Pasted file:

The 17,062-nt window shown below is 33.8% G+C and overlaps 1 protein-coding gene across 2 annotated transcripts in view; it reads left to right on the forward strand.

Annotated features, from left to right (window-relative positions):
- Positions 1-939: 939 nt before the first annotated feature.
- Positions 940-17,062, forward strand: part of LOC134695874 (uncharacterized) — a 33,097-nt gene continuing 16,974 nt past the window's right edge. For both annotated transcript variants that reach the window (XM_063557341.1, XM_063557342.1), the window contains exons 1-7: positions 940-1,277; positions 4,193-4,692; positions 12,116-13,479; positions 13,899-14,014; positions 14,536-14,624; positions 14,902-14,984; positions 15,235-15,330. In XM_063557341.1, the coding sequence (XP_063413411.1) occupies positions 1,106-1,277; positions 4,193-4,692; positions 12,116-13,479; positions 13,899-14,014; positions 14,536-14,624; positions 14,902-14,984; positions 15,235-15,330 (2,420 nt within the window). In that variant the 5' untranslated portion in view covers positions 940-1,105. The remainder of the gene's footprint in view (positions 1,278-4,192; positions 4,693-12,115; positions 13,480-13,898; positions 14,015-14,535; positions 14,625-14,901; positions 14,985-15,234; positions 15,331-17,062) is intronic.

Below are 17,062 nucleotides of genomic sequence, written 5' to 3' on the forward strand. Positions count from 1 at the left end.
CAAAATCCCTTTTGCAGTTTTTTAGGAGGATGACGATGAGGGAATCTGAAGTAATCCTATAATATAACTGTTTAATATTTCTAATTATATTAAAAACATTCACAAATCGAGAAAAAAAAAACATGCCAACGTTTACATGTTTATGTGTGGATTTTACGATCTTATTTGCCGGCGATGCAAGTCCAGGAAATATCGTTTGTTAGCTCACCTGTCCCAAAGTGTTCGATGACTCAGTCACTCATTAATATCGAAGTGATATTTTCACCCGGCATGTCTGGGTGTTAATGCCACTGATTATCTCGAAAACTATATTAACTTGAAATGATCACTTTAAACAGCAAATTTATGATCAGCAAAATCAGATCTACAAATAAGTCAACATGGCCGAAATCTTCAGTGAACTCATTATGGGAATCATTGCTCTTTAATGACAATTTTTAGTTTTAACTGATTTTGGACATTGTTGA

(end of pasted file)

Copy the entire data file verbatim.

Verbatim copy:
The 17,062-nt window shown below is 33.8% G+C and overlaps 1 protein-coding gene across 2 annotated transcripts in view; it reads left to right on the forward strand.

Annotated features, from left to right (window-relative positions):
- Positions 1-939: 939 nt before the first annotated feature.
- Positions 940-17,062, forward strand: part of LOC134695874 (uncharacterized) — a 33,097-nt gene continuing 16,974 nt past the window's right edge. For both annotated transcript variants that reach the window (XM_063557341.1, XM_063557342.1), the window contains exons 1-7: positions 940-1,277; positions 4,193-4,692; positions 12,116-13,479; positions 13,899-14,014; positions 14,536-14,624; positions 14,902-14,984; positions 15,235-15,330. In XM_063557341.1, the coding sequence (XP_063413411.1) occupies positions 1,106-1,277; positions 4,193-4,692; positions 12,116-13,479; positions 13,899-14,014; positions 14,536-14,624; positions 14,902-14,984; positions 15,235-15,330 (2,420 nt within the window). In that variant the 5' untranslated portion in view covers positions 940-1,105. The remainder of the gene's footprint in view (positions 1,278-4,192; positions 4,693-12,115; positions 13,480-13,898; positions 14,015-14,535; positions 14,625-14,901; positions 14,985-15,234; positions 15,331-17,062) is intronic.

Below are 17,062 nucleotides of genomic sequence, written 5' to 3' on the forward strand. Positions count from 1 at the left end.
CAAAATCCCTTTTGCAGTTTTTTAGGAGGATGACGATGAGGGAATCTGAAGTAATCCTATAATATAACTGTTTAATATTTCTAATTATATTAAAAACATTCACAAATCGAGAAAAAAAAAACATGCCAACGTTTACATGTTTATGTGTGGATTTTACGATCTTATTTGCCGGCGATGCAAGTCCAGGAAATATCGTTTGTTAGCTCACCTGTCCCAAAGTGTTCGATGACTCAGTCACTCATTAATATCGAAGTGATATTTTCACCCGGCATGTCTGGGTGTTAATGCCACTGATTATCTCGAAAACTATATTAACTTGAAATGATCACTTTAAACAGCAAATTTATGATCAGCAAAATCAGATCTACAAATAAGTCAACATGGCCGAAATCTTCAGTGAACTCATTATGGGAATCATTGCTCTTTAATGACAATTTTTAGTTTTAACTGATTTTGGACATTGTTGA